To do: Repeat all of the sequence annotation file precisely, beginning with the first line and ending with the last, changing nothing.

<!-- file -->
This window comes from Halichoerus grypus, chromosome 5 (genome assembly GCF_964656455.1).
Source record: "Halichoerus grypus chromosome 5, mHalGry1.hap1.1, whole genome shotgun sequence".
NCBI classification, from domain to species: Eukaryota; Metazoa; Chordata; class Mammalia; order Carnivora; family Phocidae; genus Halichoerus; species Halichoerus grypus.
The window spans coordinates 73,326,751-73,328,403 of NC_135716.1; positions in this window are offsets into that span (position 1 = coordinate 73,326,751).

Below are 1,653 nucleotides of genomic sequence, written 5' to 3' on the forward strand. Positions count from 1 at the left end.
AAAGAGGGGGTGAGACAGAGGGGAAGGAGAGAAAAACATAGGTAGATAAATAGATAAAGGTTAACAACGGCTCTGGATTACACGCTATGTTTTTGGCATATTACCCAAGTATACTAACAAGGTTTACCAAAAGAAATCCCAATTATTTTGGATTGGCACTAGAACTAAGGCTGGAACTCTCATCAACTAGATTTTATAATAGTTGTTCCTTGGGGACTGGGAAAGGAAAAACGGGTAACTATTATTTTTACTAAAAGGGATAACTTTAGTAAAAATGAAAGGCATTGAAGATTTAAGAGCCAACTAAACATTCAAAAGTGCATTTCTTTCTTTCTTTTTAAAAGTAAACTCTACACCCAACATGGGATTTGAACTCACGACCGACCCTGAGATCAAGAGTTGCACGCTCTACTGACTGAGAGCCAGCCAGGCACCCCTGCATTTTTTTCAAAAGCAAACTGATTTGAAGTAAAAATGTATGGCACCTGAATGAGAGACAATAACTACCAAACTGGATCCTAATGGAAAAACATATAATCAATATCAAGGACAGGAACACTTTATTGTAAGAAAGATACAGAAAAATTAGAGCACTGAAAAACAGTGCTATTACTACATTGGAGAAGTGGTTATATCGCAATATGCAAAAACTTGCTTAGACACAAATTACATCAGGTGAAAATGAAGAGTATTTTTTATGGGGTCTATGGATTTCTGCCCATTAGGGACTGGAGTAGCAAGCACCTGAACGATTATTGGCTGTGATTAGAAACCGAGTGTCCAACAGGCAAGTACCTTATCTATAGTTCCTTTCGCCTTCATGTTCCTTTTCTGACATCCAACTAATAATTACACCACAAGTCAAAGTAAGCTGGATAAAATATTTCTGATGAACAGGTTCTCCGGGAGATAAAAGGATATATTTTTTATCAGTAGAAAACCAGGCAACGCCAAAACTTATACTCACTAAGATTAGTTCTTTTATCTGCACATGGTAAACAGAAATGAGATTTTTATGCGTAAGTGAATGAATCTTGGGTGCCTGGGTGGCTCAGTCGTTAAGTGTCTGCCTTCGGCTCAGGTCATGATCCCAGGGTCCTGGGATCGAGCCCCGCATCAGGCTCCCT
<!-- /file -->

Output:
This window comes from Halichoerus grypus, chromosome 5 (genome assembly GCF_964656455.1).
Source record: "Halichoerus grypus chromosome 5, mHalGry1.hap1.1, whole genome shotgun sequence".
NCBI classification, from domain to species: Eukaryota; Metazoa; Chordata; class Mammalia; order Carnivora; family Phocidae; genus Halichoerus; species Halichoerus grypus.
The window spans coordinates 73,326,751-73,328,403 of NC_135716.1; positions in this window are offsets into that span (position 1 = coordinate 73,326,751).

Below are 1,653 nucleotides of genomic sequence, written 5' to 3' on the forward strand. Positions count from 1 at the left end.
AAAGAGGGGGTGAGACAGAGGGGAAGGAGAGAAAAACATAGGTAGATAAATAGATAAAGGTTAACAACGGCTCTGGATTACACGCTATGTTTTTGGCATATTACCCAAGTATACTAACAAGGTTTACCAAAAGAAATCCCAATTATTTTGGATTGGCACTAGAACTAAGGCTGGAACTCTCATCAACTAGATTTTATAATAGTTGTTCCTTGGGGACTGGGAAAGGAAAAACGGGTAACTATTATTTTTACTAAAAGGGATAACTTTAGTAAAAATGAAAGGCATTGAAGATTTAAGAGCCAACTAAACATTCAAAAGTGCATTTCTTTCTTTCTTTTTAAAAGTAAACTCTACACCCAACATGGGATTTGAACTCACGACCGACCCTGAGATCAAGAGTTGCACGCTCTACTGACTGAGAGCCAGCCAGGCACCCCTGCATTTTTTTCAAAAGCAAACTGATTTGAAGTAAAAATGTATGGCACCTGAATGAGAGACAATAACTACCAAACTGGATCCTAATGGAAAAACATATAATCAATATCAAGGACAGGAACACTTTATTGTAAGAAAGATACAGAAAAATTAGAGCACTGAAAAACAGTGCTATTACTACATTGGAGAAGTGGTTATATCGCAATATGCAAAAACTTGCTTAGACACAAATTACATCAGGTGAAAATGAAGAGTATTTTTTATGGGGTCTATGGATTTCTGCCCATTAGGGACTGGAGTAGCAAGCACCTGAACGATTATTGGCTGTGATTAGAAACCGAGTGTCCAACAGGCAAGTACCTTATCTATAGTTCCTTTCGCCTTCATGTTCCTTTTCTGACATCCAACTAATAATTACACCACAAGTCAAAGTAAGCTGGATAAAATATTTCTGATGAACAGGTTCTCCGGGAGATAAAAGGATATATTTTTTATCAGTAGAAAACCAGGCAACGCCAAAACTTATACTCACTAAGATTAGTTCTTTTATCTGCACATGGTAAACAGAAATGAGATTTTTATGCGTAAGTGAATGAATCTTGGGTGCCTGGGTGGCTCAGTCGTTAAGTGTCTGCCTTCGGCTCAGGTCATGATCCCAGGGTCCTGGGATCGAGCCCCGCATCAGGCTCCCT